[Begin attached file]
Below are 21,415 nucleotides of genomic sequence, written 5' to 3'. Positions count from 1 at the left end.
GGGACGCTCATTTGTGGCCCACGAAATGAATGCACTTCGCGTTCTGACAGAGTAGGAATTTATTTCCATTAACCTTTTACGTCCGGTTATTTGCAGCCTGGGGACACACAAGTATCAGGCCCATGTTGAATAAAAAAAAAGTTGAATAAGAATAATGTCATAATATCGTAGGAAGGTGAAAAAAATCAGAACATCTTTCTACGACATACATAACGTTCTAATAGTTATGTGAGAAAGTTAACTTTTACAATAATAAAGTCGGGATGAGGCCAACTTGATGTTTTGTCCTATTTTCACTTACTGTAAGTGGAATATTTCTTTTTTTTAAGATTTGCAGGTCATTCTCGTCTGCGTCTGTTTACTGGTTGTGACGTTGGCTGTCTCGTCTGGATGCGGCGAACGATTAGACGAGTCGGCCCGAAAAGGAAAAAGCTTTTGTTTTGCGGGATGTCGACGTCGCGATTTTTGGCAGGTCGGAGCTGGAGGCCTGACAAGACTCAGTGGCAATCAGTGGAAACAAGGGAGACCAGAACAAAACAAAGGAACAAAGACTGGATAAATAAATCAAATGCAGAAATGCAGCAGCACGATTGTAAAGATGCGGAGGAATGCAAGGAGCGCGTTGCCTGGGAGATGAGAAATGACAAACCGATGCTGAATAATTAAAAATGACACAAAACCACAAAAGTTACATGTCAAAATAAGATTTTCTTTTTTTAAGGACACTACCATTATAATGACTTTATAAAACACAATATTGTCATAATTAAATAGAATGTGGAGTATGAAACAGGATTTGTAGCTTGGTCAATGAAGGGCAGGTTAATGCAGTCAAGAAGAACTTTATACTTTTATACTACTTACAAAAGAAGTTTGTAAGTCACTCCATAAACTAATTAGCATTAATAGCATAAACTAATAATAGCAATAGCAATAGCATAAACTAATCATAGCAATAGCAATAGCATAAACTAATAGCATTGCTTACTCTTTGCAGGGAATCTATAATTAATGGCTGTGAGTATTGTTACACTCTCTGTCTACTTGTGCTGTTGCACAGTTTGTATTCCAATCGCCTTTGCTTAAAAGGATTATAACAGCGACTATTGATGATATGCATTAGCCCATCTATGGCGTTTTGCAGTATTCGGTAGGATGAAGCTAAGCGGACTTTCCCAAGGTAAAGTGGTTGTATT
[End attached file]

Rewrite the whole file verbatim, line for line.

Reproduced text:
Below are 21,415 nucleotides of genomic sequence, written 5' to 3'. Positions count from 1 at the left end.
GGGACGCTCATTTGTGGCCCACGAAATGAATGCACTTCGCGTTCTGACAGAGTAGGAATTTATTTCCATTAACCTTTTACGTCCGGTTATTTGCAGCCTGGGGACACACAAGTATCAGGCCCATGTTGAATAAAAAAAAAGTTGAATAAGAATAATGTCATAATATCGTAGGAAGGTGAAAAAAATCAGAACATCTTTCTACGACATACATAACGTTCTAATAGTTATGTGAGAAAGTTAACTTTTACAATAATAAAGTCGGGATGAGGCCAACTTGATGTTTTGTCCTATTTTCACTTACTGTAAGTGGAATATTTCTTTTTTTTAAGATTTGCAGGTCATTCTCGTCTGCGTCTGTTTACTGGTTGTGACGTTGGCTGTCTCGTCTGGATGCGGCGAACGATTAGACGAGTCGGCCCGAAAAGGAAAAAGCTTTTGTTTTGCGGGATGTCGACGTCGCGATTTTTGGCAGGTCGGAGCTGGAGGCCTGACAAGACTCAGTGGCAATCAGTGGAAACAAGGGAGACCAGAACAAAACAAAGGAACAAAGACTGGATAAATAAATCAAATGCAGAAATGCAGCAGCACGATTGTAAAGATGCGGAGGAATGCAAGGAGCGCGTTGCCTGGGAGATGAGAAATGACAAACCGATGCTGAATAATTAAAAATGACACAAAACCACAAAAGTTACATGTCAAAATAAGATTTTCTTTTTTTAAGGACACTACCATTATAATGACTTTATAAAACACAATATTGTCATAATTAAATAGAATGTGGAGTATGAAACAGGATTTGTAGCTTGGTCAATGAAGGGCAGGTTAATGCAGTCAAGAAGAACTTTATACTTTTATACTACTTACAAAAGAAGTTTGTAAGTCACTCCATAAACTAATTAGCATTAATAGCATAAACTAATAATAGCAATAGCAATAGCATAAACTAATCATAGCAATAGCAATAGCATAAACTAATAGCATTGCTTACTCTTTGCAGGGAATCTATAATTAATGGCTGTGAGTATTGTTACACTCTCTGTCTACTTGTGCTGTTGCACAGTTTGTATTCCAATCGCCTTTGCTTAAAAGGATTATAACAGCGACTATTGATGATATGCATTAGCCCATCTATGGCGTTTTGCAGTATTCGGTAGGATGAAGCTAAGCGGACTTTCCCAAGGTAAAGTGGTTGTATT